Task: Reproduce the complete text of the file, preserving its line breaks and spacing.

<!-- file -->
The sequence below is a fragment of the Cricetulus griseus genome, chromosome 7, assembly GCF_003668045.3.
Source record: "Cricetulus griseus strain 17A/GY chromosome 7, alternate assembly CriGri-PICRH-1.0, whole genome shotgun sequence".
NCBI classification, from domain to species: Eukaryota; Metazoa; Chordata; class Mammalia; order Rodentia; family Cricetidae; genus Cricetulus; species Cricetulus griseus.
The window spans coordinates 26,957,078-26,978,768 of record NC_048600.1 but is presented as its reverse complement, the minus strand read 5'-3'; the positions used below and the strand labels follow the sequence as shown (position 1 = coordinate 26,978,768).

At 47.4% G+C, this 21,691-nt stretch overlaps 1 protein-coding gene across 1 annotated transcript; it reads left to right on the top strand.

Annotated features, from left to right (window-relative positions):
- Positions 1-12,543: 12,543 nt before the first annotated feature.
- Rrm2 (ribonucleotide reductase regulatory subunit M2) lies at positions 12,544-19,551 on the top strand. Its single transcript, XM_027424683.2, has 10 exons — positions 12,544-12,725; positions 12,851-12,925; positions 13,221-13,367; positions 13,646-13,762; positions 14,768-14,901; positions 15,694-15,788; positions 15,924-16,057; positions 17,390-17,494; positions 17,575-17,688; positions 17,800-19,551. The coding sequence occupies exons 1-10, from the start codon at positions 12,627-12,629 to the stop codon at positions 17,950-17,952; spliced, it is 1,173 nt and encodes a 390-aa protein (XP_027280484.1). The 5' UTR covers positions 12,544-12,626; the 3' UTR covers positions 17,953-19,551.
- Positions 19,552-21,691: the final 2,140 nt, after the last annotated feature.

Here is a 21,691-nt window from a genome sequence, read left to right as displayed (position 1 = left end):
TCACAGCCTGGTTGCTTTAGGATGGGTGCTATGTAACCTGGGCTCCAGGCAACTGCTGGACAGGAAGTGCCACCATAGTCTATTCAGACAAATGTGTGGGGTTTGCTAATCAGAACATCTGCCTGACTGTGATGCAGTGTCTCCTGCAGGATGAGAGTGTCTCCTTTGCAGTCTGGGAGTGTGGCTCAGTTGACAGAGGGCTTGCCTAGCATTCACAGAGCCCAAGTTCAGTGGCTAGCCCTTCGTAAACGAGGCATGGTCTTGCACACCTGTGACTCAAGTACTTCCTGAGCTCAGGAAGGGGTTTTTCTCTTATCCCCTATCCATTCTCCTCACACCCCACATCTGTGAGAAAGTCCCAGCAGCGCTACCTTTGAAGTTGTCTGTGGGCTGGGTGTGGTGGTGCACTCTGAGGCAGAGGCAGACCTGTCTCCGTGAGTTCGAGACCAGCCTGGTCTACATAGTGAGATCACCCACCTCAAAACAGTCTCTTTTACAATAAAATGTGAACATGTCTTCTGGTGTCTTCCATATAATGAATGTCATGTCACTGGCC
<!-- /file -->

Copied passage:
The sequence below is a fragment of the Cricetulus griseus genome, chromosome 7, assembly GCF_003668045.3.
Source record: "Cricetulus griseus strain 17A/GY chromosome 7, alternate assembly CriGri-PICRH-1.0, whole genome shotgun sequence".
NCBI classification, from domain to species: Eukaryota; Metazoa; Chordata; class Mammalia; order Rodentia; family Cricetidae; genus Cricetulus; species Cricetulus griseus.
The window spans coordinates 26,957,078-26,978,768 of record NC_048600.1 but is presented as its reverse complement, the minus strand read 5'-3'; the positions used below and the strand labels follow the sequence as shown (position 1 = coordinate 26,978,768).

At 47.4% G+C, this 21,691-nt stretch overlaps 1 protein-coding gene across 1 annotated transcript; it reads left to right on the top strand.

Annotated features, from left to right (window-relative positions):
- Positions 1-12,543: 12,543 nt before the first annotated feature.
- Rrm2 (ribonucleotide reductase regulatory subunit M2) lies at positions 12,544-19,551 on the top strand. Its single transcript, XM_027424683.2, has 10 exons — positions 12,544-12,725; positions 12,851-12,925; positions 13,221-13,367; positions 13,646-13,762; positions 14,768-14,901; positions 15,694-15,788; positions 15,924-16,057; positions 17,390-17,494; positions 17,575-17,688; positions 17,800-19,551. The coding sequence occupies exons 1-10, from the start codon at positions 12,627-12,629 to the stop codon at positions 17,950-17,952; spliced, it is 1,173 nt and encodes a 390-aa protein (XP_027280484.1). The 5' UTR covers positions 12,544-12,626; the 3' UTR covers positions 17,953-19,551.
- Positions 19,552-21,691: the final 2,140 nt, after the last annotated feature.

Here is a 21,691-nt window from a genome sequence, read left to right as displayed (position 1 = left end):
TCACAGCCTGGTTGCTTTAGGATGGGTGCTATGTAACCTGGGCTCCAGGCAACTGCTGGACAGGAAGTGCCACCATAGTCTATTCAGACAAATGTGTGGGGTTTGCTAATCAGAACATCTGCCTGACTGTGATGCAGTGTCTCCTGCAGGATGAGAGTGTCTCCTTTGCAGTCTGGGAGTGTGGCTCAGTTGACAGAGGGCTTGCCTAGCATTCACAGAGCCCAAGTTCAGTGGCTAGCCCTTCGTAAACGAGGCATGGTCTTGCACACCTGTGACTCAAGTACTTCCTGAGCTCAGGAAGGGGTTTTTCTCTTATCCCCTATCCATTCTCCTCACACCCCACATCTGTGAGAAAGTCCCAGCAGCGCTACCTTTGAAGTTGTCTGTGGGCTGGGTGTGGTGGTGCACTCTGAGGCAGAGGCAGACCTGTCTCCGTGAGTTCGAGACCAGCCTGGTCTACATAGTGAGATCACCCACCTCAAAACAGTCTCTTTTACAATAAAATGTGAACATGTCTTCTGGTGTCTTCCATATAATGAATGTCATGTCACTGGCC